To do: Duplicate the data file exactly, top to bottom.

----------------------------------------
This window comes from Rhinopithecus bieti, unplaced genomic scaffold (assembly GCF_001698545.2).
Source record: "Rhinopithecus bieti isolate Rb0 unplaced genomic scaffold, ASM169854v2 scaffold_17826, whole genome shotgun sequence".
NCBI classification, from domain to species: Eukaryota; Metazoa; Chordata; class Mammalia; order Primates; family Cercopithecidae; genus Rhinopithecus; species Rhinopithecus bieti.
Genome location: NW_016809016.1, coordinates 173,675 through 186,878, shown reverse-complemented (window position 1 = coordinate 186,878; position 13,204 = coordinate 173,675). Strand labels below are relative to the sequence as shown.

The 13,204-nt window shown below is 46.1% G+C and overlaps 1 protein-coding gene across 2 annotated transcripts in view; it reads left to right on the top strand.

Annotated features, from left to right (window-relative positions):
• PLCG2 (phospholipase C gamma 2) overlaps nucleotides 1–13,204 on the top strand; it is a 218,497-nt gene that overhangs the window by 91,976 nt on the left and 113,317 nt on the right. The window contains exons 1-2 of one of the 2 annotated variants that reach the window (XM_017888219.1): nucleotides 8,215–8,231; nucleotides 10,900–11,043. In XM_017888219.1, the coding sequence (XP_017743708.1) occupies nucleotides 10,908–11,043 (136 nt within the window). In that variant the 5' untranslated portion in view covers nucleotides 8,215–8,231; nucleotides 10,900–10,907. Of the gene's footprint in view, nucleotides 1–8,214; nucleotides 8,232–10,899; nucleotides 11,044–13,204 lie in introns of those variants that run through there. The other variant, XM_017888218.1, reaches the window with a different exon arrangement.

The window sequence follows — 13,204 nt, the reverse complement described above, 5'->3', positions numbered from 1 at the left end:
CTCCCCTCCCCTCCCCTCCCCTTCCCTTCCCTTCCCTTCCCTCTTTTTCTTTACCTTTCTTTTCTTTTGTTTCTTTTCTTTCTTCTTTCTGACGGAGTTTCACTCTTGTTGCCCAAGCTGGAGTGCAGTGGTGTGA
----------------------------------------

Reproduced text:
This window comes from Rhinopithecus bieti, unplaced genomic scaffold (assembly GCF_001698545.2).
Source record: "Rhinopithecus bieti isolate Rb0 unplaced genomic scaffold, ASM169854v2 scaffold_17826, whole genome shotgun sequence".
NCBI classification, from domain to species: Eukaryota; Metazoa; Chordata; class Mammalia; order Primates; family Cercopithecidae; genus Rhinopithecus; species Rhinopithecus bieti.
Genome location: NW_016809016.1, coordinates 173,675 through 186,878, shown reverse-complemented (window position 1 = coordinate 186,878; position 13,204 = coordinate 173,675). Strand labels below are relative to the sequence as shown.

The 13,204-nt window shown below is 46.1% G+C and overlaps 1 protein-coding gene across 2 annotated transcripts in view; it reads left to right on the top strand.

Annotated features, from left to right (window-relative positions):
• PLCG2 (phospholipase C gamma 2) overlaps nucleotides 1–13,204 on the top strand; it is a 218,497-nt gene that overhangs the window by 91,976 nt on the left and 113,317 nt on the right. The window contains exons 1-2 of one of the 2 annotated variants that reach the window (XM_017888219.1): nucleotides 8,215–8,231; nucleotides 10,900–11,043. In XM_017888219.1, the coding sequence (XP_017743708.1) occupies nucleotides 10,908–11,043 (136 nt within the window). In that variant the 5' untranslated portion in view covers nucleotides 8,215–8,231; nucleotides 10,900–10,907. Of the gene's footprint in view, nucleotides 1–8,214; nucleotides 8,232–10,899; nucleotides 11,044–13,204 lie in introns of those variants that run through there. The other variant, XM_017888218.1, reaches the window with a different exon arrangement.

The window sequence follows — 13,204 nt, the reverse complement described above, 5'->3', positions numbered from 1 at the left end:
CTCCCCTCCCCTCCCCTCCCCTTCCCTTCCCTTCCCTTCCCTCTTTTTCTTTACCTTTCTTTTCTTTTGTTTCTTTTCTTTCTTCTTTCTGACGGAGTTTCACTCTTGTTGCCCAAGCTGGAGTGCAGTGGTGTGA